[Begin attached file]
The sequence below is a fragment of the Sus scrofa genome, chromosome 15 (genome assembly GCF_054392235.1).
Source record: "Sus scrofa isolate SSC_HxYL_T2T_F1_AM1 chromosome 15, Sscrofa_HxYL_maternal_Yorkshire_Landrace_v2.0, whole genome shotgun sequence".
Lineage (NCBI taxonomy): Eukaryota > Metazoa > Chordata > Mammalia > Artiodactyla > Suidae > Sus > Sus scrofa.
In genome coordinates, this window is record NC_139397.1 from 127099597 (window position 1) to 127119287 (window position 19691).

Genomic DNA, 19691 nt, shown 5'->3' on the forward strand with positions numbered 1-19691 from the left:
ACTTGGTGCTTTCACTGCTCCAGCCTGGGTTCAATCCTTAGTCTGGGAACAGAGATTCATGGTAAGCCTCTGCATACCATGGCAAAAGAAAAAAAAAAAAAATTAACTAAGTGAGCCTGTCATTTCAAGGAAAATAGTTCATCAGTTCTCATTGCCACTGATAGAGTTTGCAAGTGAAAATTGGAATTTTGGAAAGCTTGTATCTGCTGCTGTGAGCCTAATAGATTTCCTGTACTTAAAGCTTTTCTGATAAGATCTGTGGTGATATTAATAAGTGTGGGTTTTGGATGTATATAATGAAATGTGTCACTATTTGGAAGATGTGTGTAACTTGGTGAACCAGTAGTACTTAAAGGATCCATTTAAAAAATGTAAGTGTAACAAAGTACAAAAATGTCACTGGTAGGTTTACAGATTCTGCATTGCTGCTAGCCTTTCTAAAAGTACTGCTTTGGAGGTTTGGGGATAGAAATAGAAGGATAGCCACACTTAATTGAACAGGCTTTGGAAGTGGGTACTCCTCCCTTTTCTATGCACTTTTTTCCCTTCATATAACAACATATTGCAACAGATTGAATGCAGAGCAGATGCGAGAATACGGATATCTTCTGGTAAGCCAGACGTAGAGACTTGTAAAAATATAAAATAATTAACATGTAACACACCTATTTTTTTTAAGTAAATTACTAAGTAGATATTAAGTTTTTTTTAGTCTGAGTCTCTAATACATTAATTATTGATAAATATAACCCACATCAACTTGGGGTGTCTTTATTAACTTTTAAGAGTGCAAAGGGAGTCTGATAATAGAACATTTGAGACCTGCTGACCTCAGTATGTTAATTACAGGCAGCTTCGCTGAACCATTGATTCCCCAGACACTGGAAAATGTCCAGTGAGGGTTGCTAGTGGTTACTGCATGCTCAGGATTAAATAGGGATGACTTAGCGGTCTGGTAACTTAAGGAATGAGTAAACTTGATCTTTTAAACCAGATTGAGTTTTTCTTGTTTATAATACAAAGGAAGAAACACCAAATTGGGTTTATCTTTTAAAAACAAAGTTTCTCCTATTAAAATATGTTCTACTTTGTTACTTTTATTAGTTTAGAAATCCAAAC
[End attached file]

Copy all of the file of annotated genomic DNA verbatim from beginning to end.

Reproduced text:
The sequence below is a fragment of the Sus scrofa genome, chromosome 15 (genome assembly GCF_054392235.1).
Source record: "Sus scrofa isolate SSC_HxYL_T2T_F1_AM1 chromosome 15, Sscrofa_HxYL_maternal_Yorkshire_Landrace_v2.0, whole genome shotgun sequence".
Lineage (NCBI taxonomy): Eukaryota > Metazoa > Chordata > Mammalia > Artiodactyla > Suidae > Sus > Sus scrofa.
In genome coordinates, this window is record NC_139397.1 from 127099597 (window position 1) to 127119287 (window position 19691).

Genomic DNA, 19691 nt, shown 5'->3' on the forward strand with positions numbered 1-19691 from the left:
ACTTGGTGCTTTCACTGCTCCAGCCTGGGTTCAATCCTTAGTCTGGGAACAGAGATTCATGGTAAGCCTCTGCATACCATGGCAAAAGAAAAAAAAAAAAAATTAACTAAGTGAGCCTGTCATTTCAAGGAAAATAGTTCATCAGTTCTCATTGCCACTGATAGAGTTTGCAAGTGAAAATTGGAATTTTGGAAAGCTTGTATCTGCTGCTGTGAGCCTAATAGATTTCCTGTACTTAAAGCTTTTCTGATAAGATCTGTGGTGATATTAATAAGTGTGGGTTTTGGATGTATATAATGAAATGTGTCACTATTTGGAAGATGTGTGTAACTTGGTGAACCAGTAGTACTTAAAGGATCCATTTAAAAAATGTAAGTGTAACAAAGTACAAAAATGTCACTGGTAGGTTTACAGATTCTGCATTGCTGCTAGCCTTTCTAAAAGTACTGCTTTGGAGGTTTGGGGATAGAAATAGAAGGATAGCCACACTTAATTGAACAGGCTTTGGAAGTGGGTACTCCTCCCTTTTCTATGCACTTTTTTCCCTTCATATAACAACATATTGCAACAGATTGAATGCAGAGCAGATGCGAGAATACGGATATCTTCTGGTAAGCCAGACGTAGAGACTTGTAAAAATATAAAATAATTAACATGTAACACACCTATTTTTTTTAAGTAAATTACTAAGTAGATATTAAGTTTTTTTTAGTCTGAGTCTCTAATACATTAATTATTGATAAATATAACCCACATCAACTTGGGGTGTCTTTATTAACTTTTAAGAGTGCAAAGGGAGTCTGATAATAGAACATTTGAGACCTGCTGACCTCAGTATGTTAATTACAGGCAGCTTCGCTGAACCATTGATTCCCCAGACACTGGAAAATGTCCAGTGAGGGTTGCTAGTGGTTACTGCATGCTCAGGATTAAATAGGGATGACTTAGCGGTCTGGTAACTTAAGGAATGAGTAAACTTGATCTTTTAAACCAGATTGAGTTTTTCTTGTTTATAATACAAAGGAAGAAACACCAAATTGGGTTTATCTTTTAAAAACAAAGTTTCTCCTATTAAAATATGTTCTACTTTGTTACTTTTATTAGTTTAGAAATCCAAAC